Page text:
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Disregarding a history of betrayal, China’s belligerence, and terrorism, the US’ ongoing courtship of Islamabad is risk-prone Pakistan
Representational image from Wallpaper Cave

Disregarding a history of betrayal, China’s belligerence, and terrorism, the US’ ongoing courtship of Islamabad is risk-prone

By European Foundation for South Asian Studies (EFSAS) | @indiablooms | 08 Oct 2022, 04:21 pm

Ignoring the painful lessons and betrayals of history, the present defiant challenges being mounted to its dominance by China, and a future in which Islamabad is more likely to sit in China’s camp than that of the United States (US), Washington, it would appear, is convinced of the wisdom of reigniting its tumultuous, but for the past few years near-frozen, relationship with Pakistan.

The US is, therefore, going about systematically restoring ties with Islamabad, its war-on-terror ally and adversary, both at the same time.

The wild-goose chase that Pakistan had sent the US military on for a decade looking for Osama bin Laden in the caves of Afghanistan while sheltering the Al Qaeda leader right under Rawalpindi’s nose seems to have been forgotten by Washington, as also the terrorism sprouted by Pakistan that took hundreds of US lives in Pakistan, Afghanistan and far beyond.

Using US taxpayer’s war-on-terror money to finance terrorist groups such as the Taliban and the Haqqani Network to attack and kill US troops in Afghanistan may be as convoluted as it gets, but that was sadly the well documented and widely lamented reality of how the relationship played out for much of the first 2 decades of this century.

Even as a New York court last week pulled up Pakistan’s largest bank for financing the terrorism of the same Al Qaeda that had carried out the 9/11 attacks in the US that killed thousands of innocent Americans, the carpets were being dusted and laid out at the State Department and the Pentagon to welcome warmly General Qamar Javed Bajwa, the Chief of the same Pakistani Army that is charged with creating, overseeing and directing the actions of the country’s many terrorist assets.

It is unclear why the US, despite being the self-appointed custodian of democracy, continues to pander to military leaders from Pakistan and in the process allows the Generals to cement their authority back home. Meanwhile, the likes of Robin Raphel, a veteran of the Pakistan beat in the State Department who has stood strongly behind the country through the years, have again begun featuring in the news for putting out study group recommendations that advocate some US engagement with Islamabad.

Donald Blome, the US Ambassador to Pakistan, has also been in the news for a high-visibility message-laden visit to Pakistan-administered Jammu & Kashmir (J&K) that he undertook this week.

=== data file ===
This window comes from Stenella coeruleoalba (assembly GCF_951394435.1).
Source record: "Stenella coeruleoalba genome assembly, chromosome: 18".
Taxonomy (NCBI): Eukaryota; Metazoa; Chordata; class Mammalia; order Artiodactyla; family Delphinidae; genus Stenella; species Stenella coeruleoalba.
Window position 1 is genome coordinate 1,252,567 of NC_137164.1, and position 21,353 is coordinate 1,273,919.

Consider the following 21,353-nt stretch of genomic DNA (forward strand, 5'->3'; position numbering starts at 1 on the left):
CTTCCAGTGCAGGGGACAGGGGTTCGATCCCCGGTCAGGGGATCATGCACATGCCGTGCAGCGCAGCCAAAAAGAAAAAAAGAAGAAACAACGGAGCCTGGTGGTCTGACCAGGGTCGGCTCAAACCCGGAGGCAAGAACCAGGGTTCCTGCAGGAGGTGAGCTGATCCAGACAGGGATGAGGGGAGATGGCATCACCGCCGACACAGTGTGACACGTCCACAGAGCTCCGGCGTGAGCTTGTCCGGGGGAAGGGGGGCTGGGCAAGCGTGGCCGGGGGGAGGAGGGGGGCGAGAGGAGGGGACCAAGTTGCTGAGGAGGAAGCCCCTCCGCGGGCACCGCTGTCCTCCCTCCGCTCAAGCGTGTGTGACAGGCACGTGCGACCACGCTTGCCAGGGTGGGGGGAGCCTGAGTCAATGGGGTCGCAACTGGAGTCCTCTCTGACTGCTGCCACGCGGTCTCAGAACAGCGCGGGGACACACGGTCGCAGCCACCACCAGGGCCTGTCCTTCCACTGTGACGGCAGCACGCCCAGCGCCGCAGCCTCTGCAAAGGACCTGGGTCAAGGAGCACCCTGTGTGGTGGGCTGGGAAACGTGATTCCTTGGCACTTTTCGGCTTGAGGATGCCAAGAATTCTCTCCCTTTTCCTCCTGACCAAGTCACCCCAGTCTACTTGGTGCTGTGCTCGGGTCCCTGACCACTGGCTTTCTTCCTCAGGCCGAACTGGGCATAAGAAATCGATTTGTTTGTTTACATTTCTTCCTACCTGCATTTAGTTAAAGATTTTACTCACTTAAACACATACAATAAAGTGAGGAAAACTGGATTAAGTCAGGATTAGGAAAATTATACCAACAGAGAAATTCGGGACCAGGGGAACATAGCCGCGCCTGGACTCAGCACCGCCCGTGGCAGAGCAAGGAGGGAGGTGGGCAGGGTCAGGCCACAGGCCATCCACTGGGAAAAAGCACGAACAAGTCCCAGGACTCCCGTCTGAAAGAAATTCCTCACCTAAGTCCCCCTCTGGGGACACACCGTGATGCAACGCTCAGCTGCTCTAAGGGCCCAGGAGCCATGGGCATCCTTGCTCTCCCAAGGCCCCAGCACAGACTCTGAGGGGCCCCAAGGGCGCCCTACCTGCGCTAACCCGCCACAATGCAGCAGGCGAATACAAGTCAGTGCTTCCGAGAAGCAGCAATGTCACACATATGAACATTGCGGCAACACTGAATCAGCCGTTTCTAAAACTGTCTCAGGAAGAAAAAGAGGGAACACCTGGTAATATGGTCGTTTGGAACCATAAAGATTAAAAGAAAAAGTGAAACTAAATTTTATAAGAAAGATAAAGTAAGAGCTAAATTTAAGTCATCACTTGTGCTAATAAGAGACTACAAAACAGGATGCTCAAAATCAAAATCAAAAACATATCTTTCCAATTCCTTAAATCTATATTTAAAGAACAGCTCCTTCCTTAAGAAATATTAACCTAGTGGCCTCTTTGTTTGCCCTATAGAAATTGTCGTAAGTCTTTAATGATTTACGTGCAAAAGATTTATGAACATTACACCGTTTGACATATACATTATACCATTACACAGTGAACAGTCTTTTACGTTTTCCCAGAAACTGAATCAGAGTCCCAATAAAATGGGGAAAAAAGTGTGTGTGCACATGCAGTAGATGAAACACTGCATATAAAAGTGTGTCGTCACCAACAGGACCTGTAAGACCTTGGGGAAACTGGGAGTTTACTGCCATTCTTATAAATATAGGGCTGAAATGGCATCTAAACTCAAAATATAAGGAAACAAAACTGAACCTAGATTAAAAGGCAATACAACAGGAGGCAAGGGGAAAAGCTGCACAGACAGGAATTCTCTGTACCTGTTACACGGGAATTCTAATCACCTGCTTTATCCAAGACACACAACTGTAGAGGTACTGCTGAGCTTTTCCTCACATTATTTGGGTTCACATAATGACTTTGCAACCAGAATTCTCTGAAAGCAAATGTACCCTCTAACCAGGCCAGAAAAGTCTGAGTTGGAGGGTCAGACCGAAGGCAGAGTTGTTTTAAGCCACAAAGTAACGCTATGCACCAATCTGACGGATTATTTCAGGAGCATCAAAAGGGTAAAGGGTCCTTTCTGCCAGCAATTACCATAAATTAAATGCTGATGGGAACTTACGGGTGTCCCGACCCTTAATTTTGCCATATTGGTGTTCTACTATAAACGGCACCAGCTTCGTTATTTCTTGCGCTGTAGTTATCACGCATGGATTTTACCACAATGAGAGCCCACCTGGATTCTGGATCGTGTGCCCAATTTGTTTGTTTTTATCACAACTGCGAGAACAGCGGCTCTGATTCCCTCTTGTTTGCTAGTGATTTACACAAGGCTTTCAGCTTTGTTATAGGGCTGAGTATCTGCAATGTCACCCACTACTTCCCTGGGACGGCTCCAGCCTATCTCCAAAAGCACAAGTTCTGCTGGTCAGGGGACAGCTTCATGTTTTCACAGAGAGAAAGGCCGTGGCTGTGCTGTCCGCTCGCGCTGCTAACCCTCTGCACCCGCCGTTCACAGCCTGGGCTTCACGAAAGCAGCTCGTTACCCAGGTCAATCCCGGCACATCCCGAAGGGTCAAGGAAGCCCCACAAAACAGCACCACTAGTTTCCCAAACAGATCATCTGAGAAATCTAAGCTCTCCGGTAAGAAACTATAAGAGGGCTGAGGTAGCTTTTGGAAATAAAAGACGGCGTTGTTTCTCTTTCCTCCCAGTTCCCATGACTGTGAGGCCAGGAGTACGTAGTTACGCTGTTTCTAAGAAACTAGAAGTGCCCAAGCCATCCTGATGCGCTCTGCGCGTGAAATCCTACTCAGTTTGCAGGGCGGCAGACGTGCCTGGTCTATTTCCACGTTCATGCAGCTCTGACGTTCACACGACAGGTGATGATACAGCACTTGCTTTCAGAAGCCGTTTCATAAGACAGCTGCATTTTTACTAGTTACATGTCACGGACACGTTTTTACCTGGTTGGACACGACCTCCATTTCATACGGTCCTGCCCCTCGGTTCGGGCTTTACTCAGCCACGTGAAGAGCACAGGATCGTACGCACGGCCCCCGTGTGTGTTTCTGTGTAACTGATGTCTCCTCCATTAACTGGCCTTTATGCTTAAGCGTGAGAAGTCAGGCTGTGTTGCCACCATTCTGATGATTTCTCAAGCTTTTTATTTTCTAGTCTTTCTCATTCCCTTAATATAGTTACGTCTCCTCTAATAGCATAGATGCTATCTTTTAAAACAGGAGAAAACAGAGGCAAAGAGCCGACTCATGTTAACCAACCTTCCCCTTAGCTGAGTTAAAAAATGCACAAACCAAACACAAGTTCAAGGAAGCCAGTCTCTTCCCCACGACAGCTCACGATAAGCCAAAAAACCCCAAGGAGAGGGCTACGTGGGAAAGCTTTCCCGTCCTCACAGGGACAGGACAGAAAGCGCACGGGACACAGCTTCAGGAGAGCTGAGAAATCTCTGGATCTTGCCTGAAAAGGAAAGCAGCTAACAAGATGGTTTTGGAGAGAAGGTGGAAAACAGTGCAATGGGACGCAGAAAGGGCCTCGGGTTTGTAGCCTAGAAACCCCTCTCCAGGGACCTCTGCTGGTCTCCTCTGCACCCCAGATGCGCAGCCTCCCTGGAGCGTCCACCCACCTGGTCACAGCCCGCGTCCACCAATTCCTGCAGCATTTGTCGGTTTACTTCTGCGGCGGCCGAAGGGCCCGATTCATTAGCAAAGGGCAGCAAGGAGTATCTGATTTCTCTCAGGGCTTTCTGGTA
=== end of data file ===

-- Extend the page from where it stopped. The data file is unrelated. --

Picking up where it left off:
The Washington D.C. based study group comprised, in addition to Raphel, a dozen scholars and former US Ambassadors to Pakistan such as Ryan Crocker and Cameron Munter. Husain Haqqani, the US-based former Pakistani Ambassador was also a part.

The group warned American policy makers that they could not afford to walk away from a country that involves three key regions – South Asia, Central Asia, and the Middle East – and has borders with China and Iran and is close to Russia. Noting that “public opinion in both the US and Pakistan acts as constraints on bilateral relations”, the group also claimed that “attitudes toward India at both the elite and popular levels in Pakistan will, at best, change slowly”.

They argued that the way to counter Pakistan’s growing reliance on China was through the US continuing its engagement with the South Asian nation. They opined that investment and climate cooperation were key to the engagement, and that by promoting investment from US businesses and others the US may “help build Pakistan’s capacity for transparency and compliance” with regard to Chinese loans and lessen Pakistan’s reliance on China. Referring to distrust over Afghanistan, the group said that “Instead of allowing existing differences to define the partnership, it may be time to recognize that both sides need to understand the other’s interests so that they can then find a way to work on areas of mutual concern”. The group concluded that “While Pakistan and the US often fail to see eye-to-eye when it comes to Afghanistan, China, or India, they do share mutual interests in seeking stability in the region, combating the problem of extremism and averting armed conflict in nuclear South Asia”.

The superficial and wishy-washy nature of the study group’s recommendations seemed to suggest that the real intent was the message that it conveyed, and not really the contents.

The arguments put forward, such as the contention that engaging with Pakistan would prevent it from getting even closer to China, and that it would help combat terrorism and extremism, are tired and archaic, and have been in circulation for several years. They have also time and again been proved untrue and counter-productive. Selling the threat of nuclear war breaking out in South Asia has also been an old favourite.

Also, one prominent member of the group, Husain Haqqani, separately told India Today magazine this week that he thinks there is a long way to go before Americans start considering Pakistan relevant again.

He elaborated, “There is a trust deficit among the Americans due to Pakistan's questionable role in Afghanistan where the country was seen to be supporting the Taliban takeover in August last year”. He also aptly added that “Pakistan’s only little relevance right now is due to its geographical location and the issue of terrorism, and only those Americans who are interested in these matters would take Pakistan seriously”.